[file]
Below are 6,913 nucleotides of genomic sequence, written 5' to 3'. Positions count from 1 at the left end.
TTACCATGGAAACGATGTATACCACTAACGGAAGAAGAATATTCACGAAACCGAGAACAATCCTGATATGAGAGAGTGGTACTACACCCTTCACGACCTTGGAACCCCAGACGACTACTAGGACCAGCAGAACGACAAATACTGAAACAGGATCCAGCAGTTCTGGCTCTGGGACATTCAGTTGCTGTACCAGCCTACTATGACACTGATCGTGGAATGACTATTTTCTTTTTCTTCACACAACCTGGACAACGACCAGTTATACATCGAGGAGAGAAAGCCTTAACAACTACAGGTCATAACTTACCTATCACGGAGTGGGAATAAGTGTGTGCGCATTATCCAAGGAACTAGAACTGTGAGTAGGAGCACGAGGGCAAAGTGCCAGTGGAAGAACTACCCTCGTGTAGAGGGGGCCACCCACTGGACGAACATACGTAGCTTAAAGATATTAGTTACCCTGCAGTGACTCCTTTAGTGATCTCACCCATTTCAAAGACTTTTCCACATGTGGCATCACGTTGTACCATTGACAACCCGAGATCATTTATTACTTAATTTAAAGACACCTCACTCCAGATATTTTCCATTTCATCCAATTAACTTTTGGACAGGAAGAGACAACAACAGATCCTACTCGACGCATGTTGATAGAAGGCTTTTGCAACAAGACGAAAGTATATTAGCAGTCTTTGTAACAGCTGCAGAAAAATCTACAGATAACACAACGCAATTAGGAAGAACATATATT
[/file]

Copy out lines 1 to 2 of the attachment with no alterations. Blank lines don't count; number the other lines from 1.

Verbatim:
Below are 6,913 nucleotides of genomic sequence, written 5' to 3'. Positions count from 1 at the left end.
TTACCATGGAAACGATGTATACCACTAACGGAAGAAGAATATTCACGAAACCGAGAACAATCCTGATATGAGAGAGTGGTACTACACCCTTCACGACCTTGGAACCCCAGACGACTACTAGGACCAGCAGAACGACAAATACTGAAACAGGATCCAGCAGTTCTGGCTCTGGGACATTCAGTTGCTGTACCAGCCTACTATGACACTGATCGTGGAATGACTATTTTCTTTTTCTTCACACAACCTGGACAACGACCAGTTATACATCGAGGAGAGAAAGCCTTAACAACTACAGGTCATAACTTACCTATCACGGAGTGGGAATAAGTGTGTGCGCATTATCCAAGGAACTAGAACTGTGAGTAGGAGCACGAGGGCAAAGTGCCAGTGGAAGAACTACCCTCGTGTAGAGGGGGCCACCCACTGGACGAACATACGTAGCTTAAAGATATTAGTTACCCTGCAGTGACTCCTTTAGTGATCTCACCCATTTCAAAGACTTTTCCACATGTGGCATCACGTTGTACCATTGACAACCCGAGATCATTTATTACTTAATTTAAAGACACCTCACTCCAGATATTTTCCATTTCATCCAATTAACTTTTGGACAGGAAGAGACAACAACAGATCCTACTCGACGCATGTTGATAGAAGGCTTTTGCAACAAGACGAAAGTATATTAGCAGTCTTTGTAACAGCTGCAGAAAAATCTACAGATAACACAACGCAATTAGGAAGAACATATATT